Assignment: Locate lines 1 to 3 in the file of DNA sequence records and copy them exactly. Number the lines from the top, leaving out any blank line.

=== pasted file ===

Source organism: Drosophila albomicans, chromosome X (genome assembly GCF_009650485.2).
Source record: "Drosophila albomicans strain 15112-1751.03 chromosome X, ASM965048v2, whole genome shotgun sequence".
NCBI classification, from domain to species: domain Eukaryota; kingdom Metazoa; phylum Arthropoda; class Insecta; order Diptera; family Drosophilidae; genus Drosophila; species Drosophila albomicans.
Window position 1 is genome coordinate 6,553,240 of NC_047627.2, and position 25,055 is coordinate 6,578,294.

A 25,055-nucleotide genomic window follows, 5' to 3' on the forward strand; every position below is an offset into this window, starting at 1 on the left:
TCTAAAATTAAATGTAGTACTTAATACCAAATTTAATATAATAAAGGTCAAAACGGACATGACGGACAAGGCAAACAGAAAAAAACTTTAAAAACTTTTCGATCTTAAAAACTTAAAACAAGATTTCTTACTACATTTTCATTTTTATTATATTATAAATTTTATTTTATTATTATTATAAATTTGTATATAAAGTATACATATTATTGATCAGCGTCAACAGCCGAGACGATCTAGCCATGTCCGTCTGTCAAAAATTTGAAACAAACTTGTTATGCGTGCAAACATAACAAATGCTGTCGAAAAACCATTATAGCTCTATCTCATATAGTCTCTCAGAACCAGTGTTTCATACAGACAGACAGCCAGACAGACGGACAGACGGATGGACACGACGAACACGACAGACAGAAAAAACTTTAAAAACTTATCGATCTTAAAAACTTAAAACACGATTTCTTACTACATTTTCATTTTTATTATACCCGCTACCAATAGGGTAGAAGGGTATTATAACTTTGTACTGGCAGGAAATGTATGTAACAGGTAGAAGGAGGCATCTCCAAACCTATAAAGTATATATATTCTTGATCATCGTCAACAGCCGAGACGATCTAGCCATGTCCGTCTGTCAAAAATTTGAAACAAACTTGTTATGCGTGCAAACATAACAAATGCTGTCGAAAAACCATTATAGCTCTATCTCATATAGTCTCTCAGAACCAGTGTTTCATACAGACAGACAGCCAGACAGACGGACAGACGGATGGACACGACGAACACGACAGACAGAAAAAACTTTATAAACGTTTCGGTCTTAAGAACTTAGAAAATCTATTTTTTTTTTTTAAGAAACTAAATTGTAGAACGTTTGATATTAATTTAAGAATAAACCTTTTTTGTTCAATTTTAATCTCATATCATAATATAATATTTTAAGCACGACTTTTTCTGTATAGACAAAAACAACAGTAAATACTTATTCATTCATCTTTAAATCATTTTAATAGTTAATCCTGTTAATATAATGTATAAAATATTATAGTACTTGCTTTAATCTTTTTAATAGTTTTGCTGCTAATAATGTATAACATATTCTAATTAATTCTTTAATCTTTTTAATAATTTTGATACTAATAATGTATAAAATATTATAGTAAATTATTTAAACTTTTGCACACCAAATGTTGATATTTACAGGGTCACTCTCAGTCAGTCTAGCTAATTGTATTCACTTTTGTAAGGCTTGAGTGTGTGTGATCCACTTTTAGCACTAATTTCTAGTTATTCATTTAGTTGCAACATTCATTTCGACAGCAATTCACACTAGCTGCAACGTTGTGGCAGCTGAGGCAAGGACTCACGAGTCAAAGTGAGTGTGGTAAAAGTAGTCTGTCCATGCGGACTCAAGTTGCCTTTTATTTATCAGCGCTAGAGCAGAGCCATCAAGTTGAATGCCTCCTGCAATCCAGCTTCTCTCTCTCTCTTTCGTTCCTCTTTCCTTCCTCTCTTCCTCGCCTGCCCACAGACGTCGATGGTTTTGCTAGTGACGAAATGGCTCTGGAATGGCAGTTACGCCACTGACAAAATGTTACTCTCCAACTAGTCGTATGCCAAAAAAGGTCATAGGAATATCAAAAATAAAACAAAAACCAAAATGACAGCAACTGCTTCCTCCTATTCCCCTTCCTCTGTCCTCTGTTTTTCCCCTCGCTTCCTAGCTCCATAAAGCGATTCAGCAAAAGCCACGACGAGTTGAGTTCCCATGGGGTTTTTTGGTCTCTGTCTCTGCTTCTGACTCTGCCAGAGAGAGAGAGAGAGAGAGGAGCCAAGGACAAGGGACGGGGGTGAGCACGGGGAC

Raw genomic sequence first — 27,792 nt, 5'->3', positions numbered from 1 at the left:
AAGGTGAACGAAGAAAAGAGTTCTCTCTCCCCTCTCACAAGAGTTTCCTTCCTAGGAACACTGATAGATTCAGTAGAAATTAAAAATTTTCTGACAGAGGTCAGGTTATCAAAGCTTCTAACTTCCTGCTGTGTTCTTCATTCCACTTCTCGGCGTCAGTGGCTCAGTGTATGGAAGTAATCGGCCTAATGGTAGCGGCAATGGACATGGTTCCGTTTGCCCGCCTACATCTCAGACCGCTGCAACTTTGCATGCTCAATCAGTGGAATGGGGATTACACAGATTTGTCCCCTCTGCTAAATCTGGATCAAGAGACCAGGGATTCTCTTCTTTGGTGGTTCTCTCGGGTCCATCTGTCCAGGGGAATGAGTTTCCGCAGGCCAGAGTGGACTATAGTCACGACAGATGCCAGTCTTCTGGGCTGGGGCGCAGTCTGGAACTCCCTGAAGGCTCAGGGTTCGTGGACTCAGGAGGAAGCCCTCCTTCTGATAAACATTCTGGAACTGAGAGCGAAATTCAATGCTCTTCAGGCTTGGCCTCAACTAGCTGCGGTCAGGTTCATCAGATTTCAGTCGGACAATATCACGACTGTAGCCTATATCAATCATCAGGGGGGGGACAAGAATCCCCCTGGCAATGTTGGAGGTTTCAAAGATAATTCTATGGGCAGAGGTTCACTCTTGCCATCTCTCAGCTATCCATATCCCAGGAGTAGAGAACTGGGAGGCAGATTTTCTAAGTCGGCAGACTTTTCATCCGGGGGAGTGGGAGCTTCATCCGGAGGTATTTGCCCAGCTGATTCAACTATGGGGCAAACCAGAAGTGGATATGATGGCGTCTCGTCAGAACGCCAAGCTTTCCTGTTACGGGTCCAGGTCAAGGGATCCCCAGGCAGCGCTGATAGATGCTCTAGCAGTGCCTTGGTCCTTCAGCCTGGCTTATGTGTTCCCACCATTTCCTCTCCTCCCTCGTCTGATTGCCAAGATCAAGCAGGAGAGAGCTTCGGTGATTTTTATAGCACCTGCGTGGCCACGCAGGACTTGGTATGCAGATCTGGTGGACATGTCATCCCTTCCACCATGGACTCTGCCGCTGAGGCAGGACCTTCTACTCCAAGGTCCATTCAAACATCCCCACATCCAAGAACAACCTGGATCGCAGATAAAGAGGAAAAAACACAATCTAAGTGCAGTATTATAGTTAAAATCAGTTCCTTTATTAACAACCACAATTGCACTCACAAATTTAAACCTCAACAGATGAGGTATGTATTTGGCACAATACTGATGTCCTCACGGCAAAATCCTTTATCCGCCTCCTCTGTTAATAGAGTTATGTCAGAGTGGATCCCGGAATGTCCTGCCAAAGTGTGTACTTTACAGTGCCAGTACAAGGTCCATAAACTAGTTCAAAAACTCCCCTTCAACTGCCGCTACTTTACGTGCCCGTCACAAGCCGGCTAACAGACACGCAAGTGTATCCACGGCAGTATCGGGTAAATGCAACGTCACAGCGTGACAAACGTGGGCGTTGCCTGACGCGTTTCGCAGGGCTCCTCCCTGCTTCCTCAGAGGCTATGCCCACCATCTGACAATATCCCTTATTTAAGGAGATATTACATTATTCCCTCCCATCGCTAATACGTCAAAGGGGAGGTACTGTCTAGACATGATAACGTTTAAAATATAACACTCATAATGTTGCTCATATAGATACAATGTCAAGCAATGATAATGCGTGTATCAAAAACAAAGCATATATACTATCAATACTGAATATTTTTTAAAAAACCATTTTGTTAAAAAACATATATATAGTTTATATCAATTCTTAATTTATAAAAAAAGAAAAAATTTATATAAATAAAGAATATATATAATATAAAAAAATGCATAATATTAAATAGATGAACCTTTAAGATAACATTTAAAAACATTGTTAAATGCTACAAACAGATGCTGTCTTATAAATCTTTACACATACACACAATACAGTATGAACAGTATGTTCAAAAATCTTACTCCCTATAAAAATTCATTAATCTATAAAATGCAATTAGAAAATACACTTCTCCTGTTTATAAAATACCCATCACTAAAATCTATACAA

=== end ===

Source organism: Drosophila albomicans, chromosome X (genome assembly GCF_009650485.2).
Source record: "Drosophila albomicans strain 15112-1751.03 chromosome X, ASM965048v2, whole genome shotgun sequence".
NCBI classification, from domain to species: domain Eukaryota; kingdom Metazoa; phylum Arthropoda; class Insecta; order Diptera; family Drosophilidae; genus Drosophila; species Drosophila albomicans.